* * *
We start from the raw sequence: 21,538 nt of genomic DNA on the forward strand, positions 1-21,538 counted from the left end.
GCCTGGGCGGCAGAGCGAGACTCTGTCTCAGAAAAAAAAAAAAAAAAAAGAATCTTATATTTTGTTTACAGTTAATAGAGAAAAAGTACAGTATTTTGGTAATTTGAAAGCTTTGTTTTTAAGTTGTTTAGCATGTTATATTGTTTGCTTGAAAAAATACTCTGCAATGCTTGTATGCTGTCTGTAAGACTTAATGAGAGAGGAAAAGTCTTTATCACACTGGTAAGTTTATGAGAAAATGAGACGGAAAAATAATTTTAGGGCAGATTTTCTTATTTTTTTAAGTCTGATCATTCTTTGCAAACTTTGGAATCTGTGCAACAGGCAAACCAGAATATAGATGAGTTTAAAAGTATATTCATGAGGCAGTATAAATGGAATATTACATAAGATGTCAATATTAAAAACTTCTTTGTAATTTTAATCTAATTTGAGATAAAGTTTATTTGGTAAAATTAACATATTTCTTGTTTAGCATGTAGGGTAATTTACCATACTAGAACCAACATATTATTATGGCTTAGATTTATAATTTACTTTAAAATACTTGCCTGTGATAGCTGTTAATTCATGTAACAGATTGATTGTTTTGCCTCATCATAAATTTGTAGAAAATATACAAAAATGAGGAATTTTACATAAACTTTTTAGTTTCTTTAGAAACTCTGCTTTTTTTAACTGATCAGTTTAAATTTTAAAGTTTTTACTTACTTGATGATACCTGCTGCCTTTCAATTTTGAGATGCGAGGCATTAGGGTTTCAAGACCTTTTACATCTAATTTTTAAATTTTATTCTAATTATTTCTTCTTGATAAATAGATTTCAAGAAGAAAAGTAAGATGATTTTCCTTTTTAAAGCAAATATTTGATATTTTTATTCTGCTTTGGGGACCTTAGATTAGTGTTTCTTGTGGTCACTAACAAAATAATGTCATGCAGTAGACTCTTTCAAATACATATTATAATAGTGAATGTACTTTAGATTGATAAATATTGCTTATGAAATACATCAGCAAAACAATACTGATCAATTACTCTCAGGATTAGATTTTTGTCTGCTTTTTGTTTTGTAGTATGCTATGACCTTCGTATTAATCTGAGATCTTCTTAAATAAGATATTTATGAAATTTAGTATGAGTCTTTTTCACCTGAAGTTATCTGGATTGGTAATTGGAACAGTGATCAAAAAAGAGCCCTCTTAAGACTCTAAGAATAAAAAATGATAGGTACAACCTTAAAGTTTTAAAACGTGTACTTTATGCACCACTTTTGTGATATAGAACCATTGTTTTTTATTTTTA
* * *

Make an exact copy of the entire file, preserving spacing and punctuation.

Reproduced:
We start from the raw sequence: 21,538 nt of genomic DNA on the forward strand, positions 1-21,538 counted from the left end.
GCCTGGGCGGCAGAGCGAGACTCTGTCTCAGAAAAAAAAAAAAAAAAAAGAATCTTATATTTTGTTTACAGTTAATAGAGAAAAAGTACAGTATTTTGGTAATTTGAAAGCTTTGTTTTTAAGTTGTTTAGCATGTTATATTGTTTGCTTGAAAAAATACTCTGCAATGCTTGTATGCTGTCTGTAAGACTTAATGAGAGAGGAAAAGTCTTTATCACACTGGTAAGTTTATGAGAAAATGAGACGGAAAAATAATTTTAGGGCAGATTTTCTTATTTTTTTAAGTCTGATCATTCTTTGCAAACTTTGGAATCTGTGCAACAGGCAAACCAGAATATAGATGAGTTTAAAAGTATATTCATGAGGCAGTATAAATGGAATATTACATAAGATGTCAATATTAAAAACTTCTTTGTAATTTTAATCTAATTTGAGATAAAGTTTATTTGGTAAAATTAACATATTTCTTGTTTAGCATGTAGGGTAATTTACCATACTAGAACCAACATATTATTATGGCTTAGATTTATAATTTACTTTAAAATACTTGCCTGTGATAGCTGTTAATTCATGTAACAGATTGATTGTTTTGCCTCATCATAAATTTGTAGAAAATATACAAAAATGAGGAATTTTACATAAACTTTTTAGTTTCTTTAGAAACTCTGCTTTTTTTAACTGATCAGTTTAAATTTTAAAGTTTTTACTTACTTGATGATACCTGCTGCCTTTCAATTTTGAGATGCGAGGCATTAGGGTTTCAAGACCTTTTACATCTAATTTTTAAATTTTATTCTAATTATTTCTTCTTGATAAATAGATTTCAAGAAGAAAAGTAAGATGATTTTCCTTTTTAAAGCAAATATTTGATATTTTTATTCTGCTTTGGGGACCTTAGATTAGTGTTTCTTGTGGTCACTAACAAAATAATGTCATGCAGTAGACTCTTTCAAATACATATTATAATAGTGAATGTACTTTAGATTGATAAATATTGCTTATGAAATACATCAGCAAAACAATACTGATCAATTACTCTCAGGATTAGATTTTTGTCTGCTTTTTGTTTTGTAGTATGCTATGACCTTCGTATTAATCTGAGATCTTCTTAAATAAGATATTTATGAAATTTAGTATGAGTCTTTTTCACCTGAAGTTATCTGGATTGGTAATTGGAACAGTGATCAAAAAAGAGCCCTCTTAAGACTCTAAGAATAAAAAATGATAGGTACAACCTTAAAGTTTTAAAACGTGTACTTTATGCACCACTTTTGTGATATAGAACCATTGTTTTTTATTTTTA